The death of Harold Pinter on 24 December 2008 after a long battle with throat cancer is an incalculable loss to the worlds of literature and theatre, as well as to the political arena in which he had for two decades been both admired for his honesty and courage and ridiculed for the intensity of his passion. The Centre was privileged by Harold Pinter’s presence as guest of honour at its formal inauguration in 2003. The kindness spoken of by those who know him personally was very much in evidence on that occasion as was his courage in making an impromptu speech in which he spoke with grace, wit and remarkable honesty about his gratitude at being spared for the occasion.
Having been awarded an honorary doctorate by Goldsmiths in 2001, he visited the College on a number of occasions, always tempering his passionate commitment to political causes with generosity and good humour towards the students with whom he came into contact. Pinter’s last visit to Goldsmiths was in February 2005, when he was in conversation with Blake Morrison, reading from his work and answering questions from a packed hall of students and staff. His death prompted obituaries that were predictable not only in their celebration of his originality and significance as the most important postwar British dramatist, but in some cases in their simplistic denigration of his later plays as moralistic political propaganda. Among genuine scholars of his work, however, his late play Ashes to Ashes (1996) quickly established its reputation as a masterpiece, the simplicity of whose theatrical structure is in inverse proportion to its linguistic complexity. From The Room (1957) to Press Conference (2005) Pinter was continuously innovative in his use of theatrical form, while his work remained remarkably consistent in its ethical and epistemological concerns.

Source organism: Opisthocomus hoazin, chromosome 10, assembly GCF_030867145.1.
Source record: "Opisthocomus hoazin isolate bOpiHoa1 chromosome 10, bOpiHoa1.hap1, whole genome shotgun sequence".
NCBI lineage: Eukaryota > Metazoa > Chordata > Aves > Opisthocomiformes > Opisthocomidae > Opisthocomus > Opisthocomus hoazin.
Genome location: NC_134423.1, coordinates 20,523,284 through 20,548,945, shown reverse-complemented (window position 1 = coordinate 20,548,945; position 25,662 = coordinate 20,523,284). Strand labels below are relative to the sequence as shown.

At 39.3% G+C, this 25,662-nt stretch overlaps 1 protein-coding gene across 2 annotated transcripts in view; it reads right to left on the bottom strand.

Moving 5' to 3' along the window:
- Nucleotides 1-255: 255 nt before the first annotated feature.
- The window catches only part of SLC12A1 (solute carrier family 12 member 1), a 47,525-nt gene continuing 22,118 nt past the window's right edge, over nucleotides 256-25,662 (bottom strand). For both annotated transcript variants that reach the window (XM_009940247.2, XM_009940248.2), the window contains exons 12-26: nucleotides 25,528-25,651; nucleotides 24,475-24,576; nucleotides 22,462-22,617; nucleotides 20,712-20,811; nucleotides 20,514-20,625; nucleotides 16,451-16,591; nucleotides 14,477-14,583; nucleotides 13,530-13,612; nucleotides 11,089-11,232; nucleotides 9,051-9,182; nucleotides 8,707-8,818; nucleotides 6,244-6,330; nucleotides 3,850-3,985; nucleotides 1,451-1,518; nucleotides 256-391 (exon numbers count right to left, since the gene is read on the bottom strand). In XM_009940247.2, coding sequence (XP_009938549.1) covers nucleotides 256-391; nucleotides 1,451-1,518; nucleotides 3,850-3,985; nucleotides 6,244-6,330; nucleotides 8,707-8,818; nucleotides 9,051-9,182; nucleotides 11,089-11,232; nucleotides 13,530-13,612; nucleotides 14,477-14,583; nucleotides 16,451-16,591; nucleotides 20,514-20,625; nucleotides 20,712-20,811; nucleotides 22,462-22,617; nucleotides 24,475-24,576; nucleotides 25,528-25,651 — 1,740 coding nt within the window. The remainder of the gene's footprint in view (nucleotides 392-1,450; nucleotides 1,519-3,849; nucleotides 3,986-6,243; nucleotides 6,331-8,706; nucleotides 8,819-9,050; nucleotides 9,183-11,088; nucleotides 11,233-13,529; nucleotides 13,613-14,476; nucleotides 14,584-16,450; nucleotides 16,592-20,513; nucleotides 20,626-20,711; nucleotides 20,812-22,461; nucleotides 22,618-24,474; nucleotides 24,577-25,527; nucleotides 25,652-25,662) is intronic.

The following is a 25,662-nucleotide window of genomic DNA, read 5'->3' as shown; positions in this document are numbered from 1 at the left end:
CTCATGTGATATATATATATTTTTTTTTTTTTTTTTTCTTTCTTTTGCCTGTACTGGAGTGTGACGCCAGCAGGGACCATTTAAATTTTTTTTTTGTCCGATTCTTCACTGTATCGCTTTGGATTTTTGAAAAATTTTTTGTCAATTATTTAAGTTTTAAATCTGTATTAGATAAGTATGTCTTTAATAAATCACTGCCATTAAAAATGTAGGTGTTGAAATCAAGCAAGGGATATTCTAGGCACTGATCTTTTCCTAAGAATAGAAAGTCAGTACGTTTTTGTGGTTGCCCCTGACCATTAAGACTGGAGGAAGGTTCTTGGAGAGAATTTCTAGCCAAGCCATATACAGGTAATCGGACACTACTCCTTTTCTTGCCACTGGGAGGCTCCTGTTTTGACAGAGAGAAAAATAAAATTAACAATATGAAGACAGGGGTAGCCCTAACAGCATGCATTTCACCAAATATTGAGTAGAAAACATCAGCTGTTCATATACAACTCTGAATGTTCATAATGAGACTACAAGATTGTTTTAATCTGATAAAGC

Whether, as in the eighties and nineties, concerned with the state abuse of power, or with the micro-politics of human relations that form the key motif in his work until 1982, the majority of Pinter’s plays anatomise both the brute reality and the language of power, so that there is no real contradiction between his early - apparently apolitical – drama and the more explicit politics of the later work. The interweaving of popular cultural forms such as forties film noir and stage thrillers with the modernist motifs that reflect Pinter’s admiration of Kafka and Beckett, produces a suspenseful drama of interrogation, evasion and silence that exposes a crisis of subjectivity at the core of human identity.Virtually unique in his capacity to create avant-garde masterpieces that have been highly successful in commercial productions, Pinter’s influence on postwar British playwrights remains unrivalled.